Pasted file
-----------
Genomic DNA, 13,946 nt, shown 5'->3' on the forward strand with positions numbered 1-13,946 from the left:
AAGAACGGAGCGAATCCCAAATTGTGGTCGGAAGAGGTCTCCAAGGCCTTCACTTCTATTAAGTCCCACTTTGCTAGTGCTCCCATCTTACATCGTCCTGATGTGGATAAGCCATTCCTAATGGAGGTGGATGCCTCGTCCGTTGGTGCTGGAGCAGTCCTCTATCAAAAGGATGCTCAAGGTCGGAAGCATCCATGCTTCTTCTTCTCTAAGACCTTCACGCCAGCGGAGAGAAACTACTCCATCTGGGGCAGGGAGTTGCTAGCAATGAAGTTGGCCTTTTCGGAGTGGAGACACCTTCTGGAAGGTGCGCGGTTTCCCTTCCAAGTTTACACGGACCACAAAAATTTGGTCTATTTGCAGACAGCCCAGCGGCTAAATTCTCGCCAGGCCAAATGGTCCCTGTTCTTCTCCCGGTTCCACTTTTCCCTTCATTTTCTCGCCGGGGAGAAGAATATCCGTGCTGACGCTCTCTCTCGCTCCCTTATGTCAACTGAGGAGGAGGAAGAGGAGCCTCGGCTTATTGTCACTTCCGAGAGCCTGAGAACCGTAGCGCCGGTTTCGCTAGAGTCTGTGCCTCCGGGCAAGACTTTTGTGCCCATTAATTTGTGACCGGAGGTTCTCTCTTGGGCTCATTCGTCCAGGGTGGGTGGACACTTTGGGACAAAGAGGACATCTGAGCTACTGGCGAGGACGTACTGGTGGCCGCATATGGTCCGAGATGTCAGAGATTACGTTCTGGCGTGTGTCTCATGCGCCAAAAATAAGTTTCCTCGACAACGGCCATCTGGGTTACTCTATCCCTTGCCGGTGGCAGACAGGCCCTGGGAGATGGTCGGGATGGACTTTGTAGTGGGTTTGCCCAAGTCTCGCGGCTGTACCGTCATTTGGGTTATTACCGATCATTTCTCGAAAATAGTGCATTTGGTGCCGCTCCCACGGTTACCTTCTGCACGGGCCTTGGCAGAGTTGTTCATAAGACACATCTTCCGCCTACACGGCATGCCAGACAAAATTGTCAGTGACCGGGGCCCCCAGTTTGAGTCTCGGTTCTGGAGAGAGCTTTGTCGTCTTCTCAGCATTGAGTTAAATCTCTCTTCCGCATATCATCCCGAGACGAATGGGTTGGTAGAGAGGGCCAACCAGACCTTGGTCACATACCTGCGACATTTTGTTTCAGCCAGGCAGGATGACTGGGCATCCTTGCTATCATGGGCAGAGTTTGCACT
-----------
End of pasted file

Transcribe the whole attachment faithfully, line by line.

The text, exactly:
Genomic DNA, 13,946 nt, shown 5'->3' on the forward strand with positions numbered 1-13,946 from the left:
AAGAACGGAGCGAATCCCAAATTGTGGTCGGAAGAGGTCTCCAAGGCCTTCACTTCTATTAAGTCCCACTTTGCTAGTGCTCCCATCTTACATCGTCCTGATGTGGATAAGCCATTCCTAATGGAGGTGGATGCCTCGTCCGTTGGTGCTGGAGCAGTCCTCTATCAAAAGGATGCTCAAGGTCGGAAGCATCCATGCTTCTTCTTCTCTAAGACCTTCACGCCAGCGGAGAGAAACTACTCCATCTGGGGCAGGGAGTTGCTAGCAATGAAGTTGGCCTTTTCGGAGTGGAGACACCTTCTGGAAGGTGCGCGGTTTCCCTTCCAAGTTTACACGGACCACAAAAATTTGGTCTATTTGCAGACAGCCCAGCGGCTAAATTCTCGCCAGGCCAAATGGTCCCTGTTCTTCTCCCGGTTCCACTTTTCCCTTCATTTTCTCGCCGGGGAGAAGAATATCCGTGCTGACGCTCTCTCTCGCTCCCTTATGTCAACTGAGGAGGAGGAAGAGGAGCCTCGGCTTATTGTCACTTCCGAGAGCCTGAGAACCGTAGCGCCGGTTTCGCTAGAGTCTGTGCCTCCGGGCAAGACTTTTGTGCCCATTAATTTGTGACCGGAGGTTCTCTCTTGGGCTCATTCGTCCAGGGTGGGTGGACACTTTGGGACAAAGAGGACATCTGAGCTACTGGCGAGGACGTACTGGTGGCCGCATATGGTCCGAGATGTCAGAGATTACGTTCTGGCGTGTGTCTCATGCGCCAAAAATAAGTTTCCTCGACAACGGCCATCTGGGTTACTCTATCCCTTGCCGGTGGCAGACAGGCCCTGGGAGATGGTCGGGATGGACTTTGTAGTGGGTTTGCCCAAGTCTCGCGGCTGTACCGTCATTTGGGTTATTACCGATCATTTCTCGAAAATAGTGCATTTGGTGCCGCTCCCACGGTTACCTTCTGCACGGGCCTTGGCAGAGTTGTTCATAAGACACATCTTCCGCCTACACGGCATGCCAGACAAAATTGTCAGTGACCGGGGCCCCCAGTTTGAGTCTCGGTTCTGGAGAGAGCTTTGTCGTCTTCTCAGCATTGAGTTAAATCTCTCTTCCGCATATCATCCCGAGACGAATGGGTTGGTAGAGAGGGCCAACCAGACCTTGGTCACATACCTGCGACATTTTGTTTCAGCCAGGCAGGATGACTGGGCATCCTTGCTATCATGGGCAGAGTTTGCACT